CHICAGO — The first study to report the effects vitamin D has on the immune system of people with lupus was unveiled Saturday at the American College of Rheumatology Annual Scientific Meeting here.
The small sample study determined that vitamin D supplementation helped improve cell level counts associated with the disease.
“This preliminary study provides encouraging results and suggests the beneficial role of vitamin D supplementation in patients with SLE, with an increase of regulatory T cells and a decrease of memory B cells and effector T cells,” lead researcher Benjamin Terrier said. “However, these findings need to be confirmed in large randomized controlled trials.”
Systemic lupus erythematosus, also called SLE or lupus, is a chronic inflammatory disease that can affect the skin, joints, kidneys, lungs, nervous system and/or other organs of the body. The most common symptoms include skin rashes and arthritis, often accompanied by fatigue and fever. Lupus occurs mostly in women, typically developing in individuals in their twenties and thirties.
There is a connection between lupus and the disturbance of regulatory T cells (which play an important role in maintaining a healthy immune system), T helper lymphocytes (white blood cells that assist other white blood cells in the immune system) and B cells (which make antibodies that fight off attacks on the immune system). Vitamin D has been shown to affect the numbers and function of many of these immune cells.
Only patients with no or mild lupus activity were included in this study.
All of the participants in the study were taking a stable dose of prednisone and/or immunosuppressive drugs. Each participant with vitamin D deficiency received vitamin D supplementation (100,000 IU of cholecalciferol) each week for four weeks followed by the same amount each month for six months. Researchers evaluated each participant at the beginning of the study, at two months, and again at six months to see how well they were tolerating the supplementation and how it was affecting their immune systems.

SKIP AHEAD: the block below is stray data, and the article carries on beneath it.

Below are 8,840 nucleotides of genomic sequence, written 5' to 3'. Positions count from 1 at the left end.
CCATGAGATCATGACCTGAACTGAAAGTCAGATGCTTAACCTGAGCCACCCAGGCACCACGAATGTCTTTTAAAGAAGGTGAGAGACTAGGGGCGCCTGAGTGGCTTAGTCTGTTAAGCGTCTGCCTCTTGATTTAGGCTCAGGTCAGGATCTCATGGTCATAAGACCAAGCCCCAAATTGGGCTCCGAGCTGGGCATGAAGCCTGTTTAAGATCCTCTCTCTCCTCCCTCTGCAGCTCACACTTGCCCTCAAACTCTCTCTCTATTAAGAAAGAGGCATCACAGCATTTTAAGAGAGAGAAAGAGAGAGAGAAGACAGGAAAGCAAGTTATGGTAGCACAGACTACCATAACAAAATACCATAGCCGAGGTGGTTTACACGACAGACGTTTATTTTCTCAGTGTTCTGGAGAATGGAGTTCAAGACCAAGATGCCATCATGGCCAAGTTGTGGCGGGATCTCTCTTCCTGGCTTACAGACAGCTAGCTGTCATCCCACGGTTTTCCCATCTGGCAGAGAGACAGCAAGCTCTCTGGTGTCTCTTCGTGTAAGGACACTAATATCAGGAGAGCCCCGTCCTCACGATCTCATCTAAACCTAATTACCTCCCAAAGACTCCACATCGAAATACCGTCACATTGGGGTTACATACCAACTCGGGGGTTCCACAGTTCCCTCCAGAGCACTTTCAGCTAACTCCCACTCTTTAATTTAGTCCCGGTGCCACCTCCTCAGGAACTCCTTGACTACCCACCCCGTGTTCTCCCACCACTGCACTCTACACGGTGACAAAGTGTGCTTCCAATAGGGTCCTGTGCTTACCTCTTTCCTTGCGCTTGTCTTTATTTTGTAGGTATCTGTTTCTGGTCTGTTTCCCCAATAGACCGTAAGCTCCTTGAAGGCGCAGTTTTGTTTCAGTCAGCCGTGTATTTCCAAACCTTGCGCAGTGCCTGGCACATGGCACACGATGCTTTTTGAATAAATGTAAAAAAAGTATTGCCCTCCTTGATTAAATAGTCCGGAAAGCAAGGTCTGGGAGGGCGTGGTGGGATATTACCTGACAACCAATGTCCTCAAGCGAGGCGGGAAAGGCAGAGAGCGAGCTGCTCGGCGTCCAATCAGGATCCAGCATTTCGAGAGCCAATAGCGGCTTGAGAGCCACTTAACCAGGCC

Among the 24 patients in the study, 20 (who were around 30 years old) had low levels of vitamin D and received supplementation. The clinical activity of lupus did not change significantly and none of the patients showed a flare of the disease or required an increase in corticosteroids or immunosuppressive drugs. However, the levels of anti-DNA antibodies, which are abnormal and pathogenic antibodies produced by B cells, decreased at two months and six months.
The number of regulatory T cells increased with vitamin D supplementation at both two and six months, with a similar trend for both naïve and activated memory regulatory T cells, which represent two subsets of regulatory T cells. This increase of regulatory T cells also was associated with an increased expression of molecules associated with their suppressive function.
A decrease in T helper lymphocytes, previously shown to be increased in lupus, was noted after two months of vitamin D supplementation. Finally, researchers observed a decrease in memory B cells (which produce antibodies) at two months and in activated CD8+ T cells (which may contribute to the disease process in lupus) at six months. Taken together, these results provide evidence of normalization of abnormal lymphocyte numbers in these patients.